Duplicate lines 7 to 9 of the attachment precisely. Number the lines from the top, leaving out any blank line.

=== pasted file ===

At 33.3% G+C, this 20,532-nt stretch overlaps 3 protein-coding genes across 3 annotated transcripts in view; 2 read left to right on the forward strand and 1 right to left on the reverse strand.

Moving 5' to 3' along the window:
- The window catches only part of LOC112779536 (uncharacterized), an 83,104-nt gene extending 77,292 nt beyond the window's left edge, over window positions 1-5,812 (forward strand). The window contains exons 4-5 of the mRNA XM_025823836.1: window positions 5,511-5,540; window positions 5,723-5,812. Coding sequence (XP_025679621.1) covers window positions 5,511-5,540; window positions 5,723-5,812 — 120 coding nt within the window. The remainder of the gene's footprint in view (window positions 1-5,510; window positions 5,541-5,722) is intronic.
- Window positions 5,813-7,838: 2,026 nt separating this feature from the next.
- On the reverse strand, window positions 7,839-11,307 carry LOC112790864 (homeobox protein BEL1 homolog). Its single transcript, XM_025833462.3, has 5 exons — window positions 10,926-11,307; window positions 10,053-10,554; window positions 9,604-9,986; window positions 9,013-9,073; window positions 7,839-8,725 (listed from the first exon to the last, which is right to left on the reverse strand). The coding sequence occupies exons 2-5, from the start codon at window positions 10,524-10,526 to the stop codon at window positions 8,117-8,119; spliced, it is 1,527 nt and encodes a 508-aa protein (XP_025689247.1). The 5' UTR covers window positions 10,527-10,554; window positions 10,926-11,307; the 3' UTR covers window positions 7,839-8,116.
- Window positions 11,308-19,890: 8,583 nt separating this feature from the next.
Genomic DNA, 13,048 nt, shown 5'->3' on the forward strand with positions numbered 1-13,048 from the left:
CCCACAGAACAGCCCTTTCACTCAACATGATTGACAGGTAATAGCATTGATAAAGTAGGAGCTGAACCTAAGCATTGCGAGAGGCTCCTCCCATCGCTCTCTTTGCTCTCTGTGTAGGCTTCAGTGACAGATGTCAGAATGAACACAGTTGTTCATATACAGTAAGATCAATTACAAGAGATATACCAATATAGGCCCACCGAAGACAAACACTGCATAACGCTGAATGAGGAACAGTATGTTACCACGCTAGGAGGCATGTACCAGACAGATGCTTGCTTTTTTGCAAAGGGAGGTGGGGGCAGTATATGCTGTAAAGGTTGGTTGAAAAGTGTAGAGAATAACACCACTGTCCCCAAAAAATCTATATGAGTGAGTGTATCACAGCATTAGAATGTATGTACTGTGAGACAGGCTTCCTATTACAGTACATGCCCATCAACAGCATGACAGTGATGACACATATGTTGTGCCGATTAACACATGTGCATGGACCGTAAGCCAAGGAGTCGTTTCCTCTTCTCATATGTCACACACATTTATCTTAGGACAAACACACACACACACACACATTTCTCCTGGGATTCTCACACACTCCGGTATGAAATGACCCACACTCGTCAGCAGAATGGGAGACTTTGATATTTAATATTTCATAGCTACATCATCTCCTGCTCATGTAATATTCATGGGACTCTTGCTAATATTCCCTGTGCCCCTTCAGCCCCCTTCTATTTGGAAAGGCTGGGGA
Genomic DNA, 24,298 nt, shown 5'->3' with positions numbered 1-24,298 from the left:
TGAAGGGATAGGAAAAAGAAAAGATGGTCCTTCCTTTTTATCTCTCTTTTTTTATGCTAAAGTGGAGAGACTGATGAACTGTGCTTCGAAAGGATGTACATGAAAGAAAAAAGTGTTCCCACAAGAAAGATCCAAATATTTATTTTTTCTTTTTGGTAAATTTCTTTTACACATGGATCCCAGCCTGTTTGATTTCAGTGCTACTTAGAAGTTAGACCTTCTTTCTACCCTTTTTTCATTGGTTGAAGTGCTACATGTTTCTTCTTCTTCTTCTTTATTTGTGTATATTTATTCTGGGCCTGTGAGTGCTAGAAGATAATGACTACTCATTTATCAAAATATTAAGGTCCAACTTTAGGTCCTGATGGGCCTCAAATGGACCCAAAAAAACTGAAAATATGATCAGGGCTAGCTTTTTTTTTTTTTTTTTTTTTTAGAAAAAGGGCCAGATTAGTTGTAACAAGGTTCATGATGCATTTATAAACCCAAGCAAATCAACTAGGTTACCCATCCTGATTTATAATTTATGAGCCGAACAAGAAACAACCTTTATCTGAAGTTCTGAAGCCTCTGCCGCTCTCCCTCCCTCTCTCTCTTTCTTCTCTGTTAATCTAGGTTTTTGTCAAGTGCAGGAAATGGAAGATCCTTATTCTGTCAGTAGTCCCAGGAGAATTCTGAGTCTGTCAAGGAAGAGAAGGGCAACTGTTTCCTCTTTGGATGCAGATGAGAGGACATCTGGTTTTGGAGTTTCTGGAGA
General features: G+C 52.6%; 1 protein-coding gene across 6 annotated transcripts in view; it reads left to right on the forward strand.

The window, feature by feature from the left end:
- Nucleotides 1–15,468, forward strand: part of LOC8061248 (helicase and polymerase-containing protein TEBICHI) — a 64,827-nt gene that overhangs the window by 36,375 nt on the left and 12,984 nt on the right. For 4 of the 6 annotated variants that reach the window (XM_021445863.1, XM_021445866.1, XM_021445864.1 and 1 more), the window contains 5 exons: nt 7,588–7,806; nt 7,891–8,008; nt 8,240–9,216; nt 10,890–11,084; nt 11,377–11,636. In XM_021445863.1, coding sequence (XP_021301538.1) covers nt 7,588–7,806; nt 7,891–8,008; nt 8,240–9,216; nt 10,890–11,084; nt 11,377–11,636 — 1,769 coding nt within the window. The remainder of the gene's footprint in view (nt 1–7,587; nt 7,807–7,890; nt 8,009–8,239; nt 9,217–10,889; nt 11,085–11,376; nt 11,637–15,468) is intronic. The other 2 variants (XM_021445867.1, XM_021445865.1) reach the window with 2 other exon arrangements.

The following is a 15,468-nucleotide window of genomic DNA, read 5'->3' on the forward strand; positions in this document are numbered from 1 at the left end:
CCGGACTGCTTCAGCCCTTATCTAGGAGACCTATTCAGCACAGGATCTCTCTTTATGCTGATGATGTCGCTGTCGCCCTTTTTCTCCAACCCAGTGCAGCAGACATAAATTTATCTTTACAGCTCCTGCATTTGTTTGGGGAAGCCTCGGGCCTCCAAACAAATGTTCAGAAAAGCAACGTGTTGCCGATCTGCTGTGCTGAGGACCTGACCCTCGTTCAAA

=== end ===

Genomic DNA, 13,048 nt, shown 5'->3' on the forward strand with positions numbered 1-13,048 from the left:
CCCACAGAACAGCCCTTTCACTCAACATGATTGACAGGTAATAGCATTGATAAAGTAGGAGCTGAACCTAAGCATTGCGAGAGGCTCCTCCCATCGCTCTCTTTGCTCTCTGTGTAGGCTTCAGTGACAGATGTCAGAATGAACACAGTTGTTCATATACAGTAAGATCAATTACAAGAGATATACCAATATAGGCCCACCGAAGACAAACACTGCATAACGCTGAATGAGGAACAGTATGTTACCACGCTAGGAGGCATGTACCAGACAGATGCTTGCTTTTTTGCAAAGGGAGGTGGGGGCAGTATATGCTGTAAAGGTTGGTTGAAAAGTGTAGAGAATAACACCACTGTCCCCAAAAAATCTATATGAGTGAGTGTATCACAGCATTAGAATGTATGTACTGTGAGACAGGCTTCCTATTACAGTACATGCCCATCAACAGCATGACAGTGATGACACATATGTTGTGCCGATTAACACATGTGCATGGACCGTAAGCCAAGGAGTCGTTTCCTCTTCTCATATGTCACACACATTTATCTTAGGACAAACACACACACACACACACATTTCTCCTGGGATTCTCACACACTCCGGTATGAAATGACCCACACTCGTCAGCAGAATGGGAGACTTTGATATTTAATATTTCATAGCTACATCATCTCCTGCTCATGTAATATTCATGGGACTCTTGCTAATATTCCCTGTGCCCCTTCAGCCCCCTTCTATTTGGAAAGGCTGGGGA
Genomic DNA, 24,298 nt, shown 5'->3' with positions numbered 1-24,298 from the left: